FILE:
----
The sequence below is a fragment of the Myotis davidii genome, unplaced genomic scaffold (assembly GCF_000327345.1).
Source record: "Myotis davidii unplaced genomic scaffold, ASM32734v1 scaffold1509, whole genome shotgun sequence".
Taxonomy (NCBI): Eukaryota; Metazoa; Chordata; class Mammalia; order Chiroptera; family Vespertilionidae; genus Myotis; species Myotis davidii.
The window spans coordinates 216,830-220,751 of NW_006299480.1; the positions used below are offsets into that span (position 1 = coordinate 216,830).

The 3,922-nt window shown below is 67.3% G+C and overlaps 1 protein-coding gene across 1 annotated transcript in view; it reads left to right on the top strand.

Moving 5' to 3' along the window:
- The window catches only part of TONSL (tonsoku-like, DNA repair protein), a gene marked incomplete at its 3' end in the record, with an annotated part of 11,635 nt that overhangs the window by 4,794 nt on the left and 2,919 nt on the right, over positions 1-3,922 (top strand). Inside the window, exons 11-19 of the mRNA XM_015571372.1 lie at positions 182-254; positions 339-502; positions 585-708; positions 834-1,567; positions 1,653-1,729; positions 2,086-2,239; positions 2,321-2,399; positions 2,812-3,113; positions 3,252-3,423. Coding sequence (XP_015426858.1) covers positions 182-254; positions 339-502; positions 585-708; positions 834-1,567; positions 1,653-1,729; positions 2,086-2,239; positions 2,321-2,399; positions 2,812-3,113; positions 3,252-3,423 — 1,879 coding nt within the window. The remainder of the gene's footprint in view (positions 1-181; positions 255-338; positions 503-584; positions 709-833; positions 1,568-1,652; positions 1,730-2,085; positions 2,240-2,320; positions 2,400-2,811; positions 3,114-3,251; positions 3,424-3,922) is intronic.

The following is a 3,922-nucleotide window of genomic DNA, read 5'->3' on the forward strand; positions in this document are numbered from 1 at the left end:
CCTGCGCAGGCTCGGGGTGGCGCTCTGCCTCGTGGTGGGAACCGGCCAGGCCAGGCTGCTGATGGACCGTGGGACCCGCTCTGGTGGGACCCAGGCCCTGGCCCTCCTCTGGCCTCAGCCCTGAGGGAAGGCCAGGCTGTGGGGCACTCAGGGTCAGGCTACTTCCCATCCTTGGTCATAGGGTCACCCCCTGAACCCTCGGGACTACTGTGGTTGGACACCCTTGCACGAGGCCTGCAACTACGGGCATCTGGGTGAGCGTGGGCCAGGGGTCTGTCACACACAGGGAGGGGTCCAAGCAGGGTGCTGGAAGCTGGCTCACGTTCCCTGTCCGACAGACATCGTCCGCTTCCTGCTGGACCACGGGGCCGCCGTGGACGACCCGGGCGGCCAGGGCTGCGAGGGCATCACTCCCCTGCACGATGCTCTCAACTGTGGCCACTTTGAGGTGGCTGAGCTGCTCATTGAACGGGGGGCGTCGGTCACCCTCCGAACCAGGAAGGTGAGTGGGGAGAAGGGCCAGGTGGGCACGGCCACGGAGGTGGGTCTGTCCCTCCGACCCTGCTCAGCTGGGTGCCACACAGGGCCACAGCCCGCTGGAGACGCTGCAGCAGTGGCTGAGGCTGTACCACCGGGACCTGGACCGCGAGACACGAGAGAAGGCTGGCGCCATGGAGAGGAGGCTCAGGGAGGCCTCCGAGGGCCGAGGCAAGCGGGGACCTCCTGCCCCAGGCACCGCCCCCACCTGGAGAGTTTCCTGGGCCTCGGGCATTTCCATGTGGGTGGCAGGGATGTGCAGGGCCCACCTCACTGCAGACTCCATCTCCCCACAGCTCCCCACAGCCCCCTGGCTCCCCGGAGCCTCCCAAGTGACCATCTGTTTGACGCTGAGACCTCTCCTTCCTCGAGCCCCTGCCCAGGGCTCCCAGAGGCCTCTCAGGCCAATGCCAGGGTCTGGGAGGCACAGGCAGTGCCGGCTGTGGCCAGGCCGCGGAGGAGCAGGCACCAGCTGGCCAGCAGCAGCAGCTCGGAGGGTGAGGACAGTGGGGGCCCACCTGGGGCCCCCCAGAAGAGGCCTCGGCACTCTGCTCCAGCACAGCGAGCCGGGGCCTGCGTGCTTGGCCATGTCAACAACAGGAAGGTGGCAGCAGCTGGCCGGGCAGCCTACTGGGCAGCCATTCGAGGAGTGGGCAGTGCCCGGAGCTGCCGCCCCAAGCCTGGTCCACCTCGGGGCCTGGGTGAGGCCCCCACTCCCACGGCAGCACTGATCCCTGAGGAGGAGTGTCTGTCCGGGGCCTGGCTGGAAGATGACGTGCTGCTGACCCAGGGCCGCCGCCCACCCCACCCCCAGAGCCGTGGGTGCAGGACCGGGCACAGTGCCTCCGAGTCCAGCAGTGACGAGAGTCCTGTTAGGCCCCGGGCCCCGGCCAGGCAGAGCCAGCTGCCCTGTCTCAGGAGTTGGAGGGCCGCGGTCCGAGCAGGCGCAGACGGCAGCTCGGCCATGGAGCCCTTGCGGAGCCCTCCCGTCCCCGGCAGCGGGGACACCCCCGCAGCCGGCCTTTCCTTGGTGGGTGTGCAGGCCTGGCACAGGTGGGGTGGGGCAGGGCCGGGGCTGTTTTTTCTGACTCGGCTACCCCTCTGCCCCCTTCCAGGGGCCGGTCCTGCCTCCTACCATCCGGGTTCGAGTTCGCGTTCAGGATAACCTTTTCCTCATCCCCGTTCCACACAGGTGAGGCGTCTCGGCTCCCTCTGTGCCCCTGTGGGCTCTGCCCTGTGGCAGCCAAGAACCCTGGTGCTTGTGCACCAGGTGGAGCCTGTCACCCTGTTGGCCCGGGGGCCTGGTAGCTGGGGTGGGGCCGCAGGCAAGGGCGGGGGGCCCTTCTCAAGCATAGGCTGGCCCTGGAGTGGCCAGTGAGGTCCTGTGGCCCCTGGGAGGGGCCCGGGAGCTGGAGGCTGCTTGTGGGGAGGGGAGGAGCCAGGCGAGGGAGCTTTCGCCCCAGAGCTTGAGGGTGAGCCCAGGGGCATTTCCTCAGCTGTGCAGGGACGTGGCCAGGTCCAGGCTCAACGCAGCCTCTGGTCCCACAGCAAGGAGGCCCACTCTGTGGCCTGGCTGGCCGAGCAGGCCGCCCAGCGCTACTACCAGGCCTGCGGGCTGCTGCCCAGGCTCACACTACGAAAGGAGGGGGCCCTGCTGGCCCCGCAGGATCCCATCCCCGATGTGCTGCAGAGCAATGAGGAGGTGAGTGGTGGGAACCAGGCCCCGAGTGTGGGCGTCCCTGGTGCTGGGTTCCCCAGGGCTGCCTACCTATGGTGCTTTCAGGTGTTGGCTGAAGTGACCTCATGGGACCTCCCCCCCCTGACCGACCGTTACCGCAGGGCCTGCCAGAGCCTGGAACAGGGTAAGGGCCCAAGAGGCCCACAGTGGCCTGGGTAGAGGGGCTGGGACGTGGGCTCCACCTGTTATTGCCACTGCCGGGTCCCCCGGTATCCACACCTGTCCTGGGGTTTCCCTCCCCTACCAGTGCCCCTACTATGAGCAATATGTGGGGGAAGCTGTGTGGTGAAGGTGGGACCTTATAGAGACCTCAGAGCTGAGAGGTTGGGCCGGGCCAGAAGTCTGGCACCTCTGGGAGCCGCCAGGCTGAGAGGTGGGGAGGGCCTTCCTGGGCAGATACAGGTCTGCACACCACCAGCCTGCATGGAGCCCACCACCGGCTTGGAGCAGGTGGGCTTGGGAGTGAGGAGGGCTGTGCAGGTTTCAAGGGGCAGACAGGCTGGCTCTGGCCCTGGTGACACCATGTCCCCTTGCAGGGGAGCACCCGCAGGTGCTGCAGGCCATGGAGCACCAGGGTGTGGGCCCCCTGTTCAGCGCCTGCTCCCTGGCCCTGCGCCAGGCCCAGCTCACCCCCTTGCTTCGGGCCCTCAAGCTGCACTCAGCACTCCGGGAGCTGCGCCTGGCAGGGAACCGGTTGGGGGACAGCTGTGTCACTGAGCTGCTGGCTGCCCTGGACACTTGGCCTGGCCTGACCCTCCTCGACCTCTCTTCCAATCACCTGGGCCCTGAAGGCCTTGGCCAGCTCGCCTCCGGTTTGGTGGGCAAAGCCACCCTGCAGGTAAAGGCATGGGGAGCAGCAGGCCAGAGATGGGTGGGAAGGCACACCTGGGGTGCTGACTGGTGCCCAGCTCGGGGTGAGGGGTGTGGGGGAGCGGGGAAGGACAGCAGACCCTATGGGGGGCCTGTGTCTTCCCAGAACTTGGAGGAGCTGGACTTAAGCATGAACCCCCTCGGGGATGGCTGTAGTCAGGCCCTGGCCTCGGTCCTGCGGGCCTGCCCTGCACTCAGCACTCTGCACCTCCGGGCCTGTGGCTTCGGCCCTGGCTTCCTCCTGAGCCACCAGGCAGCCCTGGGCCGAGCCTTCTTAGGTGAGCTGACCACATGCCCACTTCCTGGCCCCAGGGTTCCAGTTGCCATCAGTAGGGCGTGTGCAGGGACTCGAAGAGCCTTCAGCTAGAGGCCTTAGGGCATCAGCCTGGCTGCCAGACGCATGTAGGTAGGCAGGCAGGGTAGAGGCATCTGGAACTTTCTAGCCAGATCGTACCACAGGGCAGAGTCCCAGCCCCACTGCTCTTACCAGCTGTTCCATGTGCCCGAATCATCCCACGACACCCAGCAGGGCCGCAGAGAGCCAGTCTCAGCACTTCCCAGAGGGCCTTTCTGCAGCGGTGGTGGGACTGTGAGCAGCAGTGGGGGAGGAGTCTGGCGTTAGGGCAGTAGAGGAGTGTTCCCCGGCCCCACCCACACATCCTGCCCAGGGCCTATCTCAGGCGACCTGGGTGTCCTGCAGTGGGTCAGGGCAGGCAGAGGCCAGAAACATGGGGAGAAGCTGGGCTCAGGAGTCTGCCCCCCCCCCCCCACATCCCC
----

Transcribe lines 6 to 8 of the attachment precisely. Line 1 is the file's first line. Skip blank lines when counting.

Moving 5' to 3' along the window:
- The window catches only part of TONSL (tonsoku-like, DNA repair protein), a gene marked incomplete at its 3' end in the record, with an annotated part of 11,635 nt that overhangs the window by 4,794 nt on the left and 2,919 nt on the right, over positions 1-3,922 (top strand). Inside the window, exons 11-19 of the mRNA XM_015571372.1 lie at positions 182-254; positions 339-502; positions 585-708; positions 834-1,567; positions 1,653-1,729; positions 2,086-2,239; positions 2,321-2,399; positions 2,812-3,113; positions 3,252-3,423. Coding sequence (XP_015426858.1) covers positions 182-254; positions 339-502; positions 585-708; positions 834-1,567; positions 1,653-1,729; positions 2,086-2,239; positions 2,321-2,399; positions 2,812-3,113; positions 3,252-3,423 — 1,879 coding nt within the window. The remainder of the gene's footprint in view (positions 1-181; positions 255-338; positions 503-584; positions 709-833; positions 1,568-1,652; positions 1,730-2,085; positions 2,240-2,320; positions 2,400-2,811; positions 3,114-3,251; positions 3,424-3,922) is intronic.

The following is a 3,922-nucleotide window of genomic DNA, read 5'->3' on the forward strand; positions in this document are numbered from 1 at the left end: